Point Lay (cont’d)

Tuesday, July 2 – no report of whales. Warm day, about 60F, little wind, and mosquitos very bad. A neighbor’s dog got loose and tangled up in the seal net at the research house and ended up in the ditch across the street. Down the street, Robert, Rhoda, and Christina Lisbourne/Rexford, and Cyrus butchered an ugruk that Cyrus had shot that morning (shot from the boat about 25 feet away and then harpooned before it could sink). Butchering with ulus took about 3 hours. They showed us the process and what is eaten (heart, kidneys, blubber, meat, intestines, and ribs) and what is not (liver, lungs, stomach, head, flippers). Later in the day we all took the zodiaks across the lagoon to the old fishing village at Point Lay, where folks lived until about the 1950s. We beached the boats and nearby saw the bone heap from prior years of beluga hunting. This is there the belugas were brought ashore for butchering and where the kids piled bones to clear ground for the next hunt. We walked along the beach and up a small hill to look at several abandoned sod huts and ice cellars. We continued across a low area to another abandoned settlement and saw old whale boats (one was converted to a drying rack), houses, trailers, and debris. Then walked the beach finding whale, caribou, seal, polar bear bones and sea ice chunks along the way. On the way back we saw the community cemetery associated with the abandoned village. Wood crosses with lead letters/numbers from the 1930s and 1940s still largely intact. Returned to the houses about 9pm and caught up on some work at Marjorie’s until midnight. Researching the Lost Fleet – 32 whaling vessels from New England, Hawaii, and California that were crushed by Arctic ice in 1871.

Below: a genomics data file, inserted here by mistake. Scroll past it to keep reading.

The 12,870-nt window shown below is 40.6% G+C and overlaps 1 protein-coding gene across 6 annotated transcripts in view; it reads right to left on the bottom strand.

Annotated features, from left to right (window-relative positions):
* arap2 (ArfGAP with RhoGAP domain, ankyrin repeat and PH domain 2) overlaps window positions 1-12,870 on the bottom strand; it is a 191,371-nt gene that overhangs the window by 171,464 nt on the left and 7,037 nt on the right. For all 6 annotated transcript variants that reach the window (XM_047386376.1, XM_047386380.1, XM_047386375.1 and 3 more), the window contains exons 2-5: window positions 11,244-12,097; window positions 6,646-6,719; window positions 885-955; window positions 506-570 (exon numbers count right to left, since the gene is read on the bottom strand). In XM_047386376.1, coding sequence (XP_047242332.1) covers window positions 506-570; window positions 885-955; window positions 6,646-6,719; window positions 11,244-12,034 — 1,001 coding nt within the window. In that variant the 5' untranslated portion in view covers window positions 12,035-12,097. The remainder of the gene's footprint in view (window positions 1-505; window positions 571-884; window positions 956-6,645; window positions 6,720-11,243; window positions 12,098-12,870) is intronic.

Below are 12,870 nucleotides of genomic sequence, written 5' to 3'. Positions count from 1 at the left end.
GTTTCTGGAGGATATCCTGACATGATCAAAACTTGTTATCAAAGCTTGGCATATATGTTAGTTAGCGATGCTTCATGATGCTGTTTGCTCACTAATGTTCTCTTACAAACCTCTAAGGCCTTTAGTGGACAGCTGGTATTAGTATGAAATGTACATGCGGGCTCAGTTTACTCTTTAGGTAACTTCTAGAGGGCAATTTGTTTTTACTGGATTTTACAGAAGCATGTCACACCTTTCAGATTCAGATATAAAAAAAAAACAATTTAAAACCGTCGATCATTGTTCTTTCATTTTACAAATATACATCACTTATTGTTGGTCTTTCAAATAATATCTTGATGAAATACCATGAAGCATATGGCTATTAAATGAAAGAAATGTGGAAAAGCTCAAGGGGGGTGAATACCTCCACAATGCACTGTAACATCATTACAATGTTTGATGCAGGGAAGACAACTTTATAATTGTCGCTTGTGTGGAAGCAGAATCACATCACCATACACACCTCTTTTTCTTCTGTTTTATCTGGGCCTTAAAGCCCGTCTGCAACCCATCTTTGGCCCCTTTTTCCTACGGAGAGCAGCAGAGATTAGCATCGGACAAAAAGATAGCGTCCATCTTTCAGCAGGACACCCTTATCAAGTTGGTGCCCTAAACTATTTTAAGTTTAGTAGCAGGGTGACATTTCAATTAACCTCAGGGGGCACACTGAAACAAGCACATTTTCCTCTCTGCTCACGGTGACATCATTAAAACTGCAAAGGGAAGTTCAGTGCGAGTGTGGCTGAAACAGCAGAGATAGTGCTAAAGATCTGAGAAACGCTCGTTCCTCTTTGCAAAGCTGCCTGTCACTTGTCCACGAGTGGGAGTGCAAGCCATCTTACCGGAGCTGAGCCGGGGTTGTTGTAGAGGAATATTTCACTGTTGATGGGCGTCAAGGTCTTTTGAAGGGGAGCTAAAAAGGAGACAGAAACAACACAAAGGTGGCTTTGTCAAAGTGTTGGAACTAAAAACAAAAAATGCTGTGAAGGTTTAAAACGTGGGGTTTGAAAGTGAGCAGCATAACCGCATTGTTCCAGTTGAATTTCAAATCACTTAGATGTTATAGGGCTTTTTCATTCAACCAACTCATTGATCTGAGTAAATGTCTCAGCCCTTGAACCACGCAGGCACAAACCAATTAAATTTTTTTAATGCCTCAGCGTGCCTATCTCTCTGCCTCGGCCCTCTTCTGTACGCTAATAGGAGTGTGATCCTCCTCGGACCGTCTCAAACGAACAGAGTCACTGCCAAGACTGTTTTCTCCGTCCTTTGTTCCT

beluga bone pile

Beluga bone pile.

sod hut

Abandoned sod hut.                               

old whaleboat

Whaleboat drying rack.

walking between the sod huts and the abandoned village

Walking between the sod huts and the abandoned village.


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